The earliest sources of the story is attributed to a Welsh monk called Nennius in the ninth century 'Historia Brittonum', followed by two medieval texts: Geoffrey of Monmouth's “History of the Kings of Britain” and the Mabinogion, a famous Welsh collection of medieval manuscripts.
All three texts are believed to be based on much earlier tales and oral tradition.
The combined stories can be summarised as follows.
Llud and Llefelys are brothers, and kings of Britain and France respectively. When three plagues descend upon the British kingdom, Llud seeks out his brother for help. The second plague is described as a terrifying shriek, and Llefelys tells his brother that the source of the shriek is a dragon being attacked by a foreign dragon. In order to rid the country of the plague, Llud needs to dig a pit in the centre of the land and put a cauldron of mead in it. The two fighting dragons will fall into the pit, drink the mead, and fall asleep.
All happens as Llefelys predicts, and Llud buries the dragons in Snowdonia.
Later, Vortigern, a Briton king who was ousted by the invading Picts, attempts to build a castle in Snowdonia, but every night the castle walls were torn down. Advised by his druids to find a boy without a father and sprinkle the castle walls with his blood, Vortigern finds the child and the boy asks him to dig a pit underneath the castle, hence releasing the dragons. The king obeys, the dragons fly, and after a fierce battle, the red dragon defeats the white. The child then explains that the red dragon represents the Welsh, and the white dragon represents the English.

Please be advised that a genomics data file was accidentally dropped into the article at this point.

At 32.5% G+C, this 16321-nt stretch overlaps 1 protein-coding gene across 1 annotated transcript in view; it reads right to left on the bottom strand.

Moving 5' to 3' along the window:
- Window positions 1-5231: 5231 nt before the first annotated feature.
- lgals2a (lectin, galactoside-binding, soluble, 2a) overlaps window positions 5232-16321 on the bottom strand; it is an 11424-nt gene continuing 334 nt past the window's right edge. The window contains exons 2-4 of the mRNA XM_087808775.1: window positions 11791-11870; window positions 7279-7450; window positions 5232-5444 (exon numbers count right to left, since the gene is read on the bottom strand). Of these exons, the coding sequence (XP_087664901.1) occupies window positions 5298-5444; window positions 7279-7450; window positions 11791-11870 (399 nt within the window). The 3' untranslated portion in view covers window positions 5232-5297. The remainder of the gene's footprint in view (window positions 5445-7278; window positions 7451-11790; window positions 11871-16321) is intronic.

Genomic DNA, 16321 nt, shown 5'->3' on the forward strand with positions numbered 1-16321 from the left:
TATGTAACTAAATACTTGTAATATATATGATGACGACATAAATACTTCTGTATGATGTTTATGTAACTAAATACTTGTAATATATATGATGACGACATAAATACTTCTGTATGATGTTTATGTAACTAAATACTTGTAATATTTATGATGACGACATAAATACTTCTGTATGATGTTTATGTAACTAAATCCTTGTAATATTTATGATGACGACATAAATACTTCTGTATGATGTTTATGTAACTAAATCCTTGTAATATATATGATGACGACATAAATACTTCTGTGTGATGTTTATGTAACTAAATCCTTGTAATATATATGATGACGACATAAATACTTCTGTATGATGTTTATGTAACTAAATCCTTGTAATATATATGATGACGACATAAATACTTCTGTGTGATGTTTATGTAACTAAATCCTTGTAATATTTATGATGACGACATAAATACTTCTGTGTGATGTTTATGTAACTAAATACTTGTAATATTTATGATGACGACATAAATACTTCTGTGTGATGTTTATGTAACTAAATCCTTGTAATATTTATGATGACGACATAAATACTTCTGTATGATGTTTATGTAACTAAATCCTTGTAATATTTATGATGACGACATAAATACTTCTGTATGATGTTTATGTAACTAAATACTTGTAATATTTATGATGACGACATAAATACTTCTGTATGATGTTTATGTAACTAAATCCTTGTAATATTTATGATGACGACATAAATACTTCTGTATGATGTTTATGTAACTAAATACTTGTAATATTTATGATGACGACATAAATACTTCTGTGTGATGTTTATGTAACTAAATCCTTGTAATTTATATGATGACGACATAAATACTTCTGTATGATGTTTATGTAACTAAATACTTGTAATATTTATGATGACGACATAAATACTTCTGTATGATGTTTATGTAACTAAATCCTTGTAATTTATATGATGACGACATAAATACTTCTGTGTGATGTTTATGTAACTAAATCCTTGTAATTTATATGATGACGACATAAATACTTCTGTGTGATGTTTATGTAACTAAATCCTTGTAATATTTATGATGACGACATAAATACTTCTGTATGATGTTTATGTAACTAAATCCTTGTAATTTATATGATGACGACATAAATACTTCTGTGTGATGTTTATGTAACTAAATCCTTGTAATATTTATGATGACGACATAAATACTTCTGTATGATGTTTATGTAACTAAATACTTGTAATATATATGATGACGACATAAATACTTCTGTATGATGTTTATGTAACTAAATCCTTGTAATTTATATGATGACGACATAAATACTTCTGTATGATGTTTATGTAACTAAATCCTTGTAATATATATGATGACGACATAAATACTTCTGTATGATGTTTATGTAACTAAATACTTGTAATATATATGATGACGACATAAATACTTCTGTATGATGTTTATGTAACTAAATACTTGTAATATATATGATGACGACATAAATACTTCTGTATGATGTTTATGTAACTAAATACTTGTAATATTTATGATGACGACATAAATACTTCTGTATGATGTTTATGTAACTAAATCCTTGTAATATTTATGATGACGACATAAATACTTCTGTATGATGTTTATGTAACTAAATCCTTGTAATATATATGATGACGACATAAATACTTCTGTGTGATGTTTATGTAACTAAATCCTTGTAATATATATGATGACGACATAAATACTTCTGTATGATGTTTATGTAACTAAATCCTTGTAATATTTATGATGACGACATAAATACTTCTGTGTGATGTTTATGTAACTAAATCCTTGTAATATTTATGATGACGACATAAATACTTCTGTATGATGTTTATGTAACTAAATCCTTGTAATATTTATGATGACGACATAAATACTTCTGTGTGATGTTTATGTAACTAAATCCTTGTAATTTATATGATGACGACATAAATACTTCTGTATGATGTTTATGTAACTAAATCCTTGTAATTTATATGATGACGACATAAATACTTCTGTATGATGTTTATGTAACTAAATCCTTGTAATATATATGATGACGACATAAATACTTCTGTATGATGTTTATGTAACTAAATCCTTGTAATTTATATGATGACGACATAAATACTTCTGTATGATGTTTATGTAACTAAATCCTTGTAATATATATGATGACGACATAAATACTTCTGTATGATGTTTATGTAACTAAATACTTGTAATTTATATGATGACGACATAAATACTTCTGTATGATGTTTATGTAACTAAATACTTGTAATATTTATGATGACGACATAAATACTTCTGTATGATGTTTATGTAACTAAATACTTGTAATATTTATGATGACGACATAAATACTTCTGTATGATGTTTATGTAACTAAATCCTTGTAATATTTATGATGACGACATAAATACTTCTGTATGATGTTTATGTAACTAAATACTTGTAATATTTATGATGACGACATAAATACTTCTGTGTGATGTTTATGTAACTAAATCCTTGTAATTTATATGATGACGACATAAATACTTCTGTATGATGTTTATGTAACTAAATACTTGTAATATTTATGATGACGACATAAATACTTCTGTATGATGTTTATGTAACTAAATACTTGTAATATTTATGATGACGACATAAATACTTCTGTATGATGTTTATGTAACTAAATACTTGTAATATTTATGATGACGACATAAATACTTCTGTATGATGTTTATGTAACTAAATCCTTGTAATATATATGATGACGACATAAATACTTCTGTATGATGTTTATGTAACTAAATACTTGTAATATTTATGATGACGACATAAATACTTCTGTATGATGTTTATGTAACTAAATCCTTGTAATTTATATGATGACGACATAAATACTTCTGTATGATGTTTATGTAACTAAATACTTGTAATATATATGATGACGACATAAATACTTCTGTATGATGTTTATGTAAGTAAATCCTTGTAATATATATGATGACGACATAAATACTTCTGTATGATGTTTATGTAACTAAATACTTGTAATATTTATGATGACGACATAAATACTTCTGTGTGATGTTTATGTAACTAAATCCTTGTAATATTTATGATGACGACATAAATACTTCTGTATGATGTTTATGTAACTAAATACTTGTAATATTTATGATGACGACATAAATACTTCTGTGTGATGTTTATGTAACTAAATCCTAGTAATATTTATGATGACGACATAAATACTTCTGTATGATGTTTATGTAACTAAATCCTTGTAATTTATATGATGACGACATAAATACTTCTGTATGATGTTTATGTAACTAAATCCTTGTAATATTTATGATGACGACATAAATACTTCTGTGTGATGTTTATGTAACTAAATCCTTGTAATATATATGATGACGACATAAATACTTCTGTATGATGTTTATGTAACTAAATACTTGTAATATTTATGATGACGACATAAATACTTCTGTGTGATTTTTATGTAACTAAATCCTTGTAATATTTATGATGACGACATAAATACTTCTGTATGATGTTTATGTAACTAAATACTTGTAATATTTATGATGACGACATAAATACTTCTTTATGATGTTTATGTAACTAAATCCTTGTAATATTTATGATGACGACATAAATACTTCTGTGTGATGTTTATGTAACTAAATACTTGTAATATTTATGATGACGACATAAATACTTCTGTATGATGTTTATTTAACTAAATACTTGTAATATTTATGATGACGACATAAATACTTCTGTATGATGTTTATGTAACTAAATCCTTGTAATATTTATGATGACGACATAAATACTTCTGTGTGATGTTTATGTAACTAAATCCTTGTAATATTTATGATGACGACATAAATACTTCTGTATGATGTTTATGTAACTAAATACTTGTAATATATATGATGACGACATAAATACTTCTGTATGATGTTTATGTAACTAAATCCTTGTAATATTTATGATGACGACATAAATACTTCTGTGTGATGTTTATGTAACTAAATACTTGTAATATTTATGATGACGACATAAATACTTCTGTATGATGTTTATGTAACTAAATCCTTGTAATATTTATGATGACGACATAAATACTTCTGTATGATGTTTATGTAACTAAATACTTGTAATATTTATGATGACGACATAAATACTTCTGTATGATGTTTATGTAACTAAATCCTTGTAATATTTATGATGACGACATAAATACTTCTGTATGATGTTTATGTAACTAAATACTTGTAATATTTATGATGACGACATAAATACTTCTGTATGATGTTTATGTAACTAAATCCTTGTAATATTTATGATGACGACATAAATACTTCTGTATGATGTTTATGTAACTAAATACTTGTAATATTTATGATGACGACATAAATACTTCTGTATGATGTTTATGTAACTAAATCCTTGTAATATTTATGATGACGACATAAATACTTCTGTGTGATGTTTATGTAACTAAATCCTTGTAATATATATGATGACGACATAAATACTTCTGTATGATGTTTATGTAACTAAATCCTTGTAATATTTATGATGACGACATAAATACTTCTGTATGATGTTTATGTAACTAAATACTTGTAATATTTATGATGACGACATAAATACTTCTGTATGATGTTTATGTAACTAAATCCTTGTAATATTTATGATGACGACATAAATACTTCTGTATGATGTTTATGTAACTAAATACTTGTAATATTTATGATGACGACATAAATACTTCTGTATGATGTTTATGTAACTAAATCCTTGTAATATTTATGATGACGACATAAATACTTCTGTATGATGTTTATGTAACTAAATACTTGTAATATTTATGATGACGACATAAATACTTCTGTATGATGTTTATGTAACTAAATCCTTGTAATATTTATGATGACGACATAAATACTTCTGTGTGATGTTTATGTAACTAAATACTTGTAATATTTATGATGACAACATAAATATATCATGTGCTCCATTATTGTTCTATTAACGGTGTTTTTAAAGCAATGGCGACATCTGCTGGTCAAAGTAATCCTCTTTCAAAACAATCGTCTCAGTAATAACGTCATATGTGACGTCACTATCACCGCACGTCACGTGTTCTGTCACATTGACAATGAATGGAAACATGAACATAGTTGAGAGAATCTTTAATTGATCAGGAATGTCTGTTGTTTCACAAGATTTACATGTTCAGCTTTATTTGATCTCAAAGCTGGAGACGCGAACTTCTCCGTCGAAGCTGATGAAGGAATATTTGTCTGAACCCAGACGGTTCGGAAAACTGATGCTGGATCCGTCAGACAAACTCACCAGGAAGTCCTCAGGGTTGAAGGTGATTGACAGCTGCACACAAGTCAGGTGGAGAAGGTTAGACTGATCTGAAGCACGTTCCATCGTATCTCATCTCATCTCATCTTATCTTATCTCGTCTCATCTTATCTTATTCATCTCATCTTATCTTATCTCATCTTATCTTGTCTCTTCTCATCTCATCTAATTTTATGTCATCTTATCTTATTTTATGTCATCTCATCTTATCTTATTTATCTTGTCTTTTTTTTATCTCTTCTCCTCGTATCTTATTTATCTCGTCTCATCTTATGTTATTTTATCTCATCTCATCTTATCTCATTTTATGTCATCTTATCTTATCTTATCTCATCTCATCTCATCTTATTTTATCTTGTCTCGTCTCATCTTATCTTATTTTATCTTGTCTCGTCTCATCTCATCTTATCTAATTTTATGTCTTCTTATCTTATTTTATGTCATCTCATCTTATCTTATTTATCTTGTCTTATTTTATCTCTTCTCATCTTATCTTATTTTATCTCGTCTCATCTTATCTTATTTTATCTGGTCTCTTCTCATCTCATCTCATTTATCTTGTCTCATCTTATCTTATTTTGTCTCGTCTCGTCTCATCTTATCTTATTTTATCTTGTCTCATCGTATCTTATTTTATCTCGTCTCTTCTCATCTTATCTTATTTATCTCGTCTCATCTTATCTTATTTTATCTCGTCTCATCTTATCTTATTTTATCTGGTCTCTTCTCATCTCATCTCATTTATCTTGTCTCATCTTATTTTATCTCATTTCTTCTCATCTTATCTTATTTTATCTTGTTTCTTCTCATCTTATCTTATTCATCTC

The child predicts that the Britons will rise and drive away the intruders.
The child was Myrddin Emrys, better known today as Merlin
This story already depicted the Welsh by means of a red dragon and in combination with the Arthurian imagery of the golden dragon, ultimately led to the sustained use of the dragon in Welsh heraldry. The story contains many elements that are similar to other tales throughout Europe:
eyewitness reports of dragons fighting in the air, drugging dragons with alcohol
and imprisoning them, were common folklore themes.
The interesting element in the Welsh story, however, is the release of the dragon rather than the many stories of dragon-slaying heroes which abound in folklore around the globe: the Near Eastern St George, the ancient Greek Heracles, the Anglo-Saxon Beowulf, the Norse Siegfried, and even Tolkien’s Bilbo Baggins – dragons exist to be slain by heroes, not released.
This is to a large degree due to the Christian ideology underlying much of European folklore:
in Christian thought,
the serpent was rapidly equated with the devil, and so the dragon became a key symbol of evil.
Heroes slaying dragons thereby symbolised the Christian god overcoming the devil.
Dragon imagery originated in the East and there, unlike in Europe, the dragon was and is a positive symbol, often associated with wealth and power. It is impossible to trace precisely why the positive rather than the destructive image of the dragon prevailed in Wales as it did in the East, while it did not in other European stories. What we can tell is that the Welsh dragon is unique in Europe in its positive role in the formation of a nation.
From legend back to reality
The ending of the red dragon tale is incomplete what happened to the red dragon afterwards.
Did it just fly away?
The sources are silent – the dragon has played its role
in predicting the future of the Welsh,
and disappears from the narrative,
Maybe our adventure can come up with some questions,
and maybe even some